It’s no secret that the exercisers of today are more time-poor than ever before. Long gone are the days of slogging it out on a treadmill for hours and spending an entire afternoon in the weight room to hone the perfect body. Today, our members want to achieve the maximum gains – in the fastest time possible.
Enter HIIT. We’ve all witnessed this training mode become a mainstay of Millennial workouts in recent years, thanks to the rapid changes it improves both fitness levels and body composition. Short bursts of intensity have generated sensational results for our members, and are perceived as being far more effective than longer, steady-state CV sessions. The hype around HIIT has many members opting to replace all of their sessions with HIIT training, with an underlying belief that the more frequent and intense the session, the faster they will see the results.
However, despite feeling as though they’re pushing their body to maximum performance, it turns out that intensity enthusiasts may be running themselves into the ground.
Too much of a good thing
Landmark new research reveals there is a specific tipping point when too much HIIT leaves people unable to reach the 90%+ heart rate zone – the hallmark of a typical HIIT workout and a key ingredient for producing transformative fitness effects – and more prone to injury.
The study findings – presented by Penn State University Associate Professor Jinger Gottschall at the 2018 American College of Sports Medicine conference this month – show that the sweet spot of HIIT lies at 30 - 40 minutes per week with the heart rate above 90 percent maximum is the recommended total.
For the most part, the stress HIIT puts the body under is beneficial – as it’s this stress that drives change. But the body is only able to handle a certain amount of stress at once. As it transpires, too much HIIT can actually bring more harm than good.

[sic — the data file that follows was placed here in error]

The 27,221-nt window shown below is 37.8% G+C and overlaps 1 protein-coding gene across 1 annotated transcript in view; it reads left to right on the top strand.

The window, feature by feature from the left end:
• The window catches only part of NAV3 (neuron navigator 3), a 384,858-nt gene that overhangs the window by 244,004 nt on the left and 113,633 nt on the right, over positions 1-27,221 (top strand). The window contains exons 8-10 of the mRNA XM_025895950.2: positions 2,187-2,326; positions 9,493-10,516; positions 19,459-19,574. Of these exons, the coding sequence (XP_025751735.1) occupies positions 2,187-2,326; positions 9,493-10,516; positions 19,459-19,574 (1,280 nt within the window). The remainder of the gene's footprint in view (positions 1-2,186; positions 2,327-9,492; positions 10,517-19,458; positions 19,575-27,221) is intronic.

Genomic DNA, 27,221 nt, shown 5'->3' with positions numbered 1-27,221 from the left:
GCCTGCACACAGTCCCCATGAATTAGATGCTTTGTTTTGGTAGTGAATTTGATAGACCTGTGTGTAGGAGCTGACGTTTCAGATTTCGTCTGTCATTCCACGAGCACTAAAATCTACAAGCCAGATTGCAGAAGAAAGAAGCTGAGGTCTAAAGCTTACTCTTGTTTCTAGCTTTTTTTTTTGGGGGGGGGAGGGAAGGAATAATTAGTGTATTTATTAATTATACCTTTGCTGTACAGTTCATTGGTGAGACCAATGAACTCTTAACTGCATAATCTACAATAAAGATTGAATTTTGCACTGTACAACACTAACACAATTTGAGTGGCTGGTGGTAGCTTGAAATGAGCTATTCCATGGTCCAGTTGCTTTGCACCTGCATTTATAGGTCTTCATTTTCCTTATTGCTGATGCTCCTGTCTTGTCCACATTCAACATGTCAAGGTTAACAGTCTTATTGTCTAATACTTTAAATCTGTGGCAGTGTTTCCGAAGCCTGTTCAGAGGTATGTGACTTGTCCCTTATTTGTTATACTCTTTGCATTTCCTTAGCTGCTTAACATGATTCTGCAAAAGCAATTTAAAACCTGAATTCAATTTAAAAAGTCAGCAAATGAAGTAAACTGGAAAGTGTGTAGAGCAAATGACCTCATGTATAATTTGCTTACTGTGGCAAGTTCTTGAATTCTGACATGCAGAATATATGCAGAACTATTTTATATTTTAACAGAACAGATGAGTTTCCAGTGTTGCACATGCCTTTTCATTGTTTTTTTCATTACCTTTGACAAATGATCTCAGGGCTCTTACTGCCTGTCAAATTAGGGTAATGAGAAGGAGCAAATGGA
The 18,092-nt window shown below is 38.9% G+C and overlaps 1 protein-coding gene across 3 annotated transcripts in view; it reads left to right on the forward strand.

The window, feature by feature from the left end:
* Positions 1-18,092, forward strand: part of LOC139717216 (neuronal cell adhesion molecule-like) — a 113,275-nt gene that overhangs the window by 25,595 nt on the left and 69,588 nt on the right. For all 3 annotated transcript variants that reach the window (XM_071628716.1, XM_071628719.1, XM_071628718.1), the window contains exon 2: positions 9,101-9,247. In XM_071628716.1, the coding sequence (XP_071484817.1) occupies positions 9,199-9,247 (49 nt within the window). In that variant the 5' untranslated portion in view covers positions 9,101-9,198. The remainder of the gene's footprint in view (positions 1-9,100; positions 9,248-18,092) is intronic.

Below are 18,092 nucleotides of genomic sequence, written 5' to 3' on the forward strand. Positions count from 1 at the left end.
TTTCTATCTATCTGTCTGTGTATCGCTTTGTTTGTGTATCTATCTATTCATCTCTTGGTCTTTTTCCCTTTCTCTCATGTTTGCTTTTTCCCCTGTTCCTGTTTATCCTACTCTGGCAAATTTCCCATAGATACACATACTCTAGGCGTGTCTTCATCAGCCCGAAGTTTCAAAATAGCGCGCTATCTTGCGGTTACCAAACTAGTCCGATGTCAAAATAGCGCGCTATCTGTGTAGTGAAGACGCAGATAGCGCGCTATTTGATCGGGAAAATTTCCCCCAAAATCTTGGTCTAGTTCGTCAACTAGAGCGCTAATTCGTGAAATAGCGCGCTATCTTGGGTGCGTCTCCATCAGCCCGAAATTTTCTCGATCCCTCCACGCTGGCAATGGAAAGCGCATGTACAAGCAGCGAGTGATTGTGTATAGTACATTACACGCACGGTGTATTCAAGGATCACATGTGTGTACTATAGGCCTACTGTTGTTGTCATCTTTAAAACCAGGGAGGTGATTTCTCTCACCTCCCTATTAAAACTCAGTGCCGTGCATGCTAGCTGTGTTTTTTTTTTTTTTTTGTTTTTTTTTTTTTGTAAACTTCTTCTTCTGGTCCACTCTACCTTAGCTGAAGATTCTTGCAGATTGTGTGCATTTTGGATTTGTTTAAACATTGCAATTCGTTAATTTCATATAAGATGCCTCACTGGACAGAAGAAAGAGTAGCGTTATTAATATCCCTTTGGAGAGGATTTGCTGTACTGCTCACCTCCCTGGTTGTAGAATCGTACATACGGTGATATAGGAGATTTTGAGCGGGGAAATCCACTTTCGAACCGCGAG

“Fitness fans love HIIT and are motivated by the results,” says Professor Gottschall. “These results come from going as hard as you can for a short period of time, resting, and then repeating. It’s a formula that allows you to keep reaching your maximum training zone, again and again, shocking your body each and every workout.
“But our research findings tell us there’s only so much HIIT a regular exerciser can do in one week before these fitness results are compromised.
“In other words, we’ve been able to establish that any more than 40 minutes of HIIT per week doesn’t help achieve transformative effects, it actually hinders.”
Not only does this reduce your training’s effectiveness, says Gottschall, but it can also actually have a negative impact. The risk of injury intensifies –. Depending on fitness level and other training session intensities, if exercisers spend more than 40 minutes a week with their heart rate above 90 per cent max (as it is during the majority of a HIIT workout), injury incidence and over-training symptoms increase. “For example,” adds Gottschall, “when you are fatigued, the core cannot properly support the trunk, increasing the likelihood of injuries to the shoulder or lower back.”
So, rather than an ‘all or nothing’ approach, combining HIIT with moderate-intensity cardio can bring the best of both worlds. “Moderate-intensity cardio can be performed for longer periods of time and thereby train endurance systems,” Gottschall adds. “This intensity has been tested in countless studies and provides multiple benefits in terms of cardiovascular health, cholesterol levels, triglycerides, and fasting glucose.”
What does this mean for clubs?
“There aren’t currently any recommended guidelines concerning the maximum amount of HIIT people should do in a week to prevent an injury,” says Bryce Hastings, Les Mills Head of Research.
“Every day, thousands of people all over the world are doing HIIT classes, such as LES MILLS GRIT™, so we have a responsibility to inform them how to workout safely and effectively at this intensity.
“This “magic prescription” is one that clubs and instructors can share with members to ensure they get the most out of their training. When we educate our exercisers on how to maximise results whilst simultaneously reducing risk of injury, we are more likely to increase exercise adherence and thus boost retention.”
Recommended weekly workout schedule for your members
Recreational exercisers who exercise for enjoyment and good health
- 2x cardio workouts (30-45 mins)
- 1x strength workout
- 1x flexibility workout
- 30 minutes of HIIT
Intermediate exercisers keen to improve fitness
- 3x cardio workouts (30-45 mins)
- 2x strength workouts
- 1x flexibility workout
- 60 minutes of HIIT (which should drive you to train at 90 per cent of your maximum heart for 30-40 minutes)
Advanced exercisers keen to push their fitness to elite level
- 4x cardio workouts (30-60 mins)
- 2x strength workouts
- 1x core workout
- 60 minutes of HIIT (which should drive you to train at 90 percent of your maximum heart for 30-40 minutes)
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